Mitchell was a professional. He was in his tenth major league season and had told the Indians at the beginning of this year that it would be his last. It had been a great career: he had been on the Indians World Series champs team of 1948, had made great contributions to the 1954 juggernaut Indians that were shocked by the Giants, had made two All Star Games and had received MVP votes in 4 different seasons. Mitchell was a professional, a good one, and he knew what was coming. Go up there and start a rally.
Photo Courtesy of: Bleacher Report
Dale Mitchell struck out looking...and argued to the day he died that the pitch was high and outside. Replays are difficult to tell but he was probably right.
This morning my friend asked me "if you were the last batter and the opposing pitcher is pitching a no hitter or perfect game, would you give up and let the guy have a no hitter, would you try to get a hit, or would you lay down a bunt and try to sneak a hit in there?" Basically, "If you were Dale Mitchell...?"
A no hitter or perfect game is a rare and amazing thing, but only if the pitcher earns it. Dale Mitchell may have struck out looking to give Don Larsen a perfect game but he didn't "GIVE" it to him. Mitchell's at bat was a 5 pitch struggle that ended on a questionable strike call. He didn't think "this guy is going to pitch a perfect game in the World Series" he thought "if I find a way to get on base I have the most powerful lineup in the world behind me and this guy will have forgotten about the 26 guys in a row he retired." I am also fairly certain that Sal Maglie wasn't thinking "I hope this guy gets it." He was thinking "if we can just get one guy on base we are still in this thing."
I'm not a pitcher so I can't say for sure but I doubt any pitcher would want to be given the last three outs of a no hitter. They would want to earn that achievement. In 1988 Dave Stieb, a pitcher for the Blue Jays took a no hitter into the 9th inning and with 2 strikes on the last batter gave up a hit. Devastating. It gets worse. One start later the same thing happened. It gets worse. In 1989 it happened again. Finally in September of 1990 Stieb got a no hitter. Imagine how great it must have felt for him to finally get that accomplishment and have earned it as opposed to having someone give it to him.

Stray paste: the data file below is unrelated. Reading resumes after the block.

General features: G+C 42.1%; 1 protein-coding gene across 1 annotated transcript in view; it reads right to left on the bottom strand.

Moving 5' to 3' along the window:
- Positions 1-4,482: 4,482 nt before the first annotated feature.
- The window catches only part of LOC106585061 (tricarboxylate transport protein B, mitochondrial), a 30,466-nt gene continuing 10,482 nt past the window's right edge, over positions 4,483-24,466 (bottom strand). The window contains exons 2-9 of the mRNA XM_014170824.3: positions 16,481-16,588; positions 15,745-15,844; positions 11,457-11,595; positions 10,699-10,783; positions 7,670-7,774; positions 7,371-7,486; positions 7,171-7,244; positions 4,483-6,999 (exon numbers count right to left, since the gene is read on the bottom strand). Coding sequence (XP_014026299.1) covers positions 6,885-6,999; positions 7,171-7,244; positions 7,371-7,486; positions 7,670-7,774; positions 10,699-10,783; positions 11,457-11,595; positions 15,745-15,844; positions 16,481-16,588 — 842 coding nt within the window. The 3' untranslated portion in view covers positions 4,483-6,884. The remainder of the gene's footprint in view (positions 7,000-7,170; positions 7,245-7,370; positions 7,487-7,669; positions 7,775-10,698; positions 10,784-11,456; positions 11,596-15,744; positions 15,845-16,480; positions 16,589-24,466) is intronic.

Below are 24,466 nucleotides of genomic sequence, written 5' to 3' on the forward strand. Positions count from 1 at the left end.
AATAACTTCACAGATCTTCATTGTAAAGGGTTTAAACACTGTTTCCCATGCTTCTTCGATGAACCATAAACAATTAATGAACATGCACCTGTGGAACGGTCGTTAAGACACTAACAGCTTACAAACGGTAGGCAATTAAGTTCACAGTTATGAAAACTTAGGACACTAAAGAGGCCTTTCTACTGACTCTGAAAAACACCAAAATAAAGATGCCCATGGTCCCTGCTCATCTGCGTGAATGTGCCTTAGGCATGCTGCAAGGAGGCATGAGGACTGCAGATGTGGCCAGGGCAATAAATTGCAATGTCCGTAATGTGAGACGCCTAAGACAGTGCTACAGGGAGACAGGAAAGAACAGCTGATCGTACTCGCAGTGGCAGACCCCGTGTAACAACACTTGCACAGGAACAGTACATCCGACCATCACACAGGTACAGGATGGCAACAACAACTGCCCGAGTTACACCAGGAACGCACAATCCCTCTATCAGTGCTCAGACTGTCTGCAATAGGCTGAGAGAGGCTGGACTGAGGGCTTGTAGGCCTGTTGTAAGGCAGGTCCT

Photo Courtesy of: Sports Net
As a batter your job is to go from a batter to a base runner and help your team win the game. If you are lucky you will get four or five chances a game to make that happen and you can't give those chances up. Pitchers are creatures of habit and rely on a rhythm to be effective. If a pitcher is getting into a rhythm your best bet is to step out of the box as he is getting set to throw, take as much time as you can in between pitches and bunt. Make him come off the mound and force him to get out of rhythm. If you want a chance to win your best bet is to get him out of his rhythm early, by the third or fourth inning. If you're being no hit early in the game lay down a bunt. Rafael Furcal of the Cardinals is the best at this right now.
I can't tell you how many times I've watched a game where a pitcher is rolling along through the lineup and hitter after hitter is up there hacking at the first pitch popping up or grounding out. No one steps out of the box and makes the pitcher think a little. No one takes a pitch and makes the pitcher work to get you out. These situations in the 4th, 5th or 6th innings are where the pitchers really earn the no hitter or perfect game.
"If I were the last batter in a no hit game..." I'd fight to get a solid hit but I'd be screwed because my team didn't get the pitcher out of rhythm earlier in the game.